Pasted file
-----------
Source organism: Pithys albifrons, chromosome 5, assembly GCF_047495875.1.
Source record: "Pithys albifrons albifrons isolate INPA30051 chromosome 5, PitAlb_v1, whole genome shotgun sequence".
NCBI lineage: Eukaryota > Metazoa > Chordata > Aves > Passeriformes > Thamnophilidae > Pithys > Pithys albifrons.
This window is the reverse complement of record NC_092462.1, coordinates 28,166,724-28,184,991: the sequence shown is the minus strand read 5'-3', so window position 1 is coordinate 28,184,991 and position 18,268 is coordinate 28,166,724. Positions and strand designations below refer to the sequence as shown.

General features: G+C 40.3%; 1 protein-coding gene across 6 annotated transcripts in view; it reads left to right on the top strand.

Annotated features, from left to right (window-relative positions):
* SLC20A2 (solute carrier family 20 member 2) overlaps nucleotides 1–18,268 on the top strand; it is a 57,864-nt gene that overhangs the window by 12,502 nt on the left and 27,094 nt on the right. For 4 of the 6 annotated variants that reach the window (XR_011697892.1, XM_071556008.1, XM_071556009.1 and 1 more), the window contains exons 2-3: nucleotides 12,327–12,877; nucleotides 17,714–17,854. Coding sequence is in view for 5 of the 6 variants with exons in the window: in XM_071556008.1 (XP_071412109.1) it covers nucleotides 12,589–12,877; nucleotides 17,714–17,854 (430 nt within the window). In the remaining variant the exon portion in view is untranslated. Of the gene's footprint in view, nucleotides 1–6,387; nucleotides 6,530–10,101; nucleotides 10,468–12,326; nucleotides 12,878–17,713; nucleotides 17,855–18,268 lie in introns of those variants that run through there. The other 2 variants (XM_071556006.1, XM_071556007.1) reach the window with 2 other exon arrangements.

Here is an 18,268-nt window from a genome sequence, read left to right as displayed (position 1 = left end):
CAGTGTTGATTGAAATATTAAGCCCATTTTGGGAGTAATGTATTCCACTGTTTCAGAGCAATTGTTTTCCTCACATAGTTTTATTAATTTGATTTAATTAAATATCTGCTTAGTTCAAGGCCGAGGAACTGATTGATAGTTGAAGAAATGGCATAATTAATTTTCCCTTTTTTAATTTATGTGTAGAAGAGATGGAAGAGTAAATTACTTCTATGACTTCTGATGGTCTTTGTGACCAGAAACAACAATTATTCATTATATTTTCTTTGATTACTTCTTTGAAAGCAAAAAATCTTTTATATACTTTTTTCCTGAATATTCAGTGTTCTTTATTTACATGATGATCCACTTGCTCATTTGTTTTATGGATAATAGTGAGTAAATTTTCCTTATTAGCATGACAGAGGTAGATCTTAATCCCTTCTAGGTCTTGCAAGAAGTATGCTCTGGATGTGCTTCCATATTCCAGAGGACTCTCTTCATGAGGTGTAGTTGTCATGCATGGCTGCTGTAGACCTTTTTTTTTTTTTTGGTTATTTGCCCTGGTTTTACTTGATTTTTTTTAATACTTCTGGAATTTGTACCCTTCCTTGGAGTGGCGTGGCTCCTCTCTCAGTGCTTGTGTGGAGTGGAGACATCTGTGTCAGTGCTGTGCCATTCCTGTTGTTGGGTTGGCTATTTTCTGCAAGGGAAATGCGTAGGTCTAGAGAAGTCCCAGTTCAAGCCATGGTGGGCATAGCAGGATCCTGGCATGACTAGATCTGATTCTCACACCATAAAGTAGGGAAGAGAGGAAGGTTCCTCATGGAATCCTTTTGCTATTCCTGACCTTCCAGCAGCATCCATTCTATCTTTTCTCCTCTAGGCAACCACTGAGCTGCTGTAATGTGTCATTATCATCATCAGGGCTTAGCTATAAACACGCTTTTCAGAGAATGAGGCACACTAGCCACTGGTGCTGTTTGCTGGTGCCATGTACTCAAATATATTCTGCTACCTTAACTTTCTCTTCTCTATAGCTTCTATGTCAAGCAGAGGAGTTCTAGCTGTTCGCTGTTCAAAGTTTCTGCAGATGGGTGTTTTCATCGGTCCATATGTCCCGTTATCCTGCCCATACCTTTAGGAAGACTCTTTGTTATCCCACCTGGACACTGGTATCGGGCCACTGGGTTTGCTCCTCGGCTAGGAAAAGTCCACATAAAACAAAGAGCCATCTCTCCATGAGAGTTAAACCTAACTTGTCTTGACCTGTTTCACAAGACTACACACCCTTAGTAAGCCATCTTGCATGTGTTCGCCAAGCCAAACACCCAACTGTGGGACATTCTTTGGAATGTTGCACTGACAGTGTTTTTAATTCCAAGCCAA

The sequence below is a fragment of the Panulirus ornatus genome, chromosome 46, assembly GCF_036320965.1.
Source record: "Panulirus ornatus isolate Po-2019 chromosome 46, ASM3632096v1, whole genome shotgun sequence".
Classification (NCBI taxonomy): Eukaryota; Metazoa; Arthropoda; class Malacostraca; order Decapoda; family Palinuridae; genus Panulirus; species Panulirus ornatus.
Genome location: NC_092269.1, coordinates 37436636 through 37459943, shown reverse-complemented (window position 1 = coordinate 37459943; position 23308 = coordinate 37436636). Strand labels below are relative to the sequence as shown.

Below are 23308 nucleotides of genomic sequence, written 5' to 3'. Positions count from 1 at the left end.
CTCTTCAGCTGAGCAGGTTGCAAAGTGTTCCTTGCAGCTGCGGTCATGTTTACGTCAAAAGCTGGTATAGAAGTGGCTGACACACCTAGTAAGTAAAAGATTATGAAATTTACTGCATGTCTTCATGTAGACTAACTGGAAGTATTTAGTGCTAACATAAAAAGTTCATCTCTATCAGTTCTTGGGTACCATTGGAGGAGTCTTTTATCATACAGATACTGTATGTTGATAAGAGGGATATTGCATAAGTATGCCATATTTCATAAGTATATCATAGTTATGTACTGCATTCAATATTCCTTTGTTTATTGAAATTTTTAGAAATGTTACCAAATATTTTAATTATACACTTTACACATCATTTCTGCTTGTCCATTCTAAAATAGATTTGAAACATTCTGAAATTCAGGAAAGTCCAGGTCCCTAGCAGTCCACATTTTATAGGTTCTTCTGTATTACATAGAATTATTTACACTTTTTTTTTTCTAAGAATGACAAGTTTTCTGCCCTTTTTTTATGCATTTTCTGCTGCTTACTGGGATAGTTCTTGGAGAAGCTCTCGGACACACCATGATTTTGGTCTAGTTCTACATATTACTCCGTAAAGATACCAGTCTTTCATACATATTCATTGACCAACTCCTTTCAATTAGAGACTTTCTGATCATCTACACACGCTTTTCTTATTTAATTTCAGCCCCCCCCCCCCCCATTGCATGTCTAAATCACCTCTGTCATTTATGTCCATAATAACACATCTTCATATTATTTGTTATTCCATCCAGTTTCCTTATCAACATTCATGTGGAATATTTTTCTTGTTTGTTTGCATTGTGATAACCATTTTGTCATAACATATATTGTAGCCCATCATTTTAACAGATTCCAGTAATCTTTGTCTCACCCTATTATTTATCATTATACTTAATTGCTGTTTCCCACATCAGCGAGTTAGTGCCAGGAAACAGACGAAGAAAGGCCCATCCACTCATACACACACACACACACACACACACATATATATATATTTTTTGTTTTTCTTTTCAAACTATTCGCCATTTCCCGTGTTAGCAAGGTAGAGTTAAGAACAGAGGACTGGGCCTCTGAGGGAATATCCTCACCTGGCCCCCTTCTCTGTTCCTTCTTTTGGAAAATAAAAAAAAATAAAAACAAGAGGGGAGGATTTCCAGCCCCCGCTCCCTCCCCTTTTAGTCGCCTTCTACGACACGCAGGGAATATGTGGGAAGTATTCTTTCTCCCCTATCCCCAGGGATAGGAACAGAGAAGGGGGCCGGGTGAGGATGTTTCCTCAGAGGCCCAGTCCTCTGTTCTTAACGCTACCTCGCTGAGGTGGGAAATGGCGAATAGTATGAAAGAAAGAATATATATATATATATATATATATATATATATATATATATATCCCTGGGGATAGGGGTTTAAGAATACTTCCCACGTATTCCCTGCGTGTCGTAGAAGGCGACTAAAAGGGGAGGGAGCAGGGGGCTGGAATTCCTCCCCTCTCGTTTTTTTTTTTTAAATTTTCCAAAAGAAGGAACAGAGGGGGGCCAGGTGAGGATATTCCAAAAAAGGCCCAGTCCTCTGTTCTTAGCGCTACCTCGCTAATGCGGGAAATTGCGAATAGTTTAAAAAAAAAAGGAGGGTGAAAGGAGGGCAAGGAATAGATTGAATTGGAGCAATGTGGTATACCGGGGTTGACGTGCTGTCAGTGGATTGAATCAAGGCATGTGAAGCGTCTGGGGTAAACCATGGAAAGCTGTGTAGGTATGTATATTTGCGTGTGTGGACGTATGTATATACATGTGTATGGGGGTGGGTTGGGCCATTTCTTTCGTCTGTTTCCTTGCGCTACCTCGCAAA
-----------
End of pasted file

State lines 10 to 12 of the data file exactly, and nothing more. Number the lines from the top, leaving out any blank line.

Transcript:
The sequence below is a fragment of the Panulirus ornatus genome, chromosome 46, assembly GCF_036320965.1.
Source record: "Panulirus ornatus isolate Po-2019 chromosome 46, ASM3632096v1, whole genome shotgun sequence".
Classification (NCBI taxonomy): Eukaryota; Metazoa; Arthropoda; class Malacostraca; order Decapoda; family Palinuridae; genus Panulirus; species Panulirus ornatus.